Title:
PROCESS OF MAKING A FROZEN BEVERAGE FROM A FROZEN CONFECTION WITH INCREASED SURFACE AREA AND VOIDS
Kind Code:
A1


Abstract:
The invention provides a method of making a frozen beverage by arranging a frozen confection in a container with the frozen confection having a three-dimensional shape with a surface area to volume ratio higher than the same volume of frozen confection which assumes the shape of the container and being arranged in the container to provide one or more open spaces or cavities including at least one extending through or around the frozen confection to the bottom of the container. The open spaces or cavities allow liquid to penetrate and enter into the frozen confection to facilitate mixing of the liquid and the frozen confection to form the frozen beverage upon demand.



Inventors:
Vaghela, Madansinh (Bakersfield, CA, US)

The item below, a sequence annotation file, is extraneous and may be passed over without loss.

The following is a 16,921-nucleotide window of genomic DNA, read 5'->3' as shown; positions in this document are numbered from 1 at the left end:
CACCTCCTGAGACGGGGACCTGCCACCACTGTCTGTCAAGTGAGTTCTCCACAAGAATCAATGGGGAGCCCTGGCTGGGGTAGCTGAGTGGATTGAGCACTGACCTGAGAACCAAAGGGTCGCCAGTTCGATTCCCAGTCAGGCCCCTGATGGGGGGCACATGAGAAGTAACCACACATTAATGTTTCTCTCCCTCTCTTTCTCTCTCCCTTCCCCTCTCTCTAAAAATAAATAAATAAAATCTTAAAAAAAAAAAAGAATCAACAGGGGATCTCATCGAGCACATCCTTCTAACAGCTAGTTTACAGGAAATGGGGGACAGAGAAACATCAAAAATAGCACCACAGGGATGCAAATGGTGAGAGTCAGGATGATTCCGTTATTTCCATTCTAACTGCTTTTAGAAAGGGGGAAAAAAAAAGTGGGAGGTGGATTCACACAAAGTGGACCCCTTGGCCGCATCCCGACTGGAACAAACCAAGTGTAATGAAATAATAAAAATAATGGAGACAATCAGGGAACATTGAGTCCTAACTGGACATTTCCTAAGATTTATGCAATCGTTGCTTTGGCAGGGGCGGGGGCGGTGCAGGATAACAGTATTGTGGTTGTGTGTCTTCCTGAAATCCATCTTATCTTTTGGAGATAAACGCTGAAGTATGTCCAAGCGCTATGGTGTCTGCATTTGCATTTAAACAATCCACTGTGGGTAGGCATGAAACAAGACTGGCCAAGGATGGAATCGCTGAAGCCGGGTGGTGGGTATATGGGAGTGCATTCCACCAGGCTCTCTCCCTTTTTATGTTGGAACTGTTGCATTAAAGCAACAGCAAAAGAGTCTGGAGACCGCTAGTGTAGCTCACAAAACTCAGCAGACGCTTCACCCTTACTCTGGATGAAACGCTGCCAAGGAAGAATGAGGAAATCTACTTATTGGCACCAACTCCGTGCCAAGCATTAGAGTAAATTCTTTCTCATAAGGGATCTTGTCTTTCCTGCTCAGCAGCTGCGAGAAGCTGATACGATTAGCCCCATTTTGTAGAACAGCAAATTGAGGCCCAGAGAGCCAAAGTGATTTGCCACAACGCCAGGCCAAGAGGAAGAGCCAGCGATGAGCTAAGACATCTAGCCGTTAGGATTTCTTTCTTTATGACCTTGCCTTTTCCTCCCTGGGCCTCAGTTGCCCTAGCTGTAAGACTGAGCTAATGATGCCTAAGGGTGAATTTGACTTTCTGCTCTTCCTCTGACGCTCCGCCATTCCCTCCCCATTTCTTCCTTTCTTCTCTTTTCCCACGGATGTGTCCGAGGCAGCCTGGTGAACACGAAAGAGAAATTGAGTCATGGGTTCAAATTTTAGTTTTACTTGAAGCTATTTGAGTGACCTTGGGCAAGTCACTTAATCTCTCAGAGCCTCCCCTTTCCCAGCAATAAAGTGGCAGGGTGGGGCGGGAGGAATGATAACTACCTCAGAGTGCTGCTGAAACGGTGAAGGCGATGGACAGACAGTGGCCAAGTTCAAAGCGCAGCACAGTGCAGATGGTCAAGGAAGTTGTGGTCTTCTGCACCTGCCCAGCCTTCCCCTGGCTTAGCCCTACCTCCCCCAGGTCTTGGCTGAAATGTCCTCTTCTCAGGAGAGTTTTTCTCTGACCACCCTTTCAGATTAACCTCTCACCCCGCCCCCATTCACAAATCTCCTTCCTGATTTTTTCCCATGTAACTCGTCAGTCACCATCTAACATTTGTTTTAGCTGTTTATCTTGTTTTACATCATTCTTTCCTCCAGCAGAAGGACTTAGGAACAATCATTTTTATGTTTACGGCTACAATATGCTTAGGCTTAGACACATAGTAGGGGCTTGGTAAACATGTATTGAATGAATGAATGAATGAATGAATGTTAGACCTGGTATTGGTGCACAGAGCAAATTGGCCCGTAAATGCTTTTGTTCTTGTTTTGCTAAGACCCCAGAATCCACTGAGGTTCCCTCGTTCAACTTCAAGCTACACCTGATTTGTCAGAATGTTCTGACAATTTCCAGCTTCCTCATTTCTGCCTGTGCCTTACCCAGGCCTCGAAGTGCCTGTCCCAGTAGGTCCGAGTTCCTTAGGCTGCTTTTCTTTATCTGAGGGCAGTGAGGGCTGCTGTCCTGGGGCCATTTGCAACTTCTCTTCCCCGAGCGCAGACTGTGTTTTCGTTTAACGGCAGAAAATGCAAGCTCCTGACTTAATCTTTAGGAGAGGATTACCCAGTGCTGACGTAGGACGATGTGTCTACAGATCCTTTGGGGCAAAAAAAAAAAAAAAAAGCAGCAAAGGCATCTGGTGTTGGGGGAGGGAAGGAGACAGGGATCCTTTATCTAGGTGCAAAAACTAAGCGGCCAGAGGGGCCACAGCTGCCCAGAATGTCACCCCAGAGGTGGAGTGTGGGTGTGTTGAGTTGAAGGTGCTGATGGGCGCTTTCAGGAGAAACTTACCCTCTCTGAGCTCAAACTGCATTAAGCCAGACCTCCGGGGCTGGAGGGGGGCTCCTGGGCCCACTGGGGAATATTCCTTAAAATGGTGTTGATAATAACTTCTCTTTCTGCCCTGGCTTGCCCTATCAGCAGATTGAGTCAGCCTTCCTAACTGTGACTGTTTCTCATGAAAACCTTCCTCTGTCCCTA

Joshi, Nishant (Bakersfield, CA, US)
Chan, Hoo Tung Vincent (Bakersfield, CA, US)
Panyam, Dinakar (Fremont, CA, US)
Application Number:
12/491714
Publication Date:
04/22/2010
Filing Date:
06/25/2009
Primary Class:
Other Classes:
426/85, 426/104, 426/279
International Classes:
A23G9/44; A23C9/18; A23F3/14; A23F5/14; A23G3/50; A23G9/46; A23G9/48; A23G9/50; A23L2/02; A23L2/38; C12G3/08
View Patent Images:



Foreign References:
JPH10117692A1998-05-12
Other References:
Arbuckle, Ice Cream 2nd Edition, The AVI Publishing Group, 1972, pages 264-266.
Primary Examiner:
BEKKER, KELLY JO
Attorney, Agent or Firm:
Winston & Strawn LLP (Washington, DC, US)
Claims: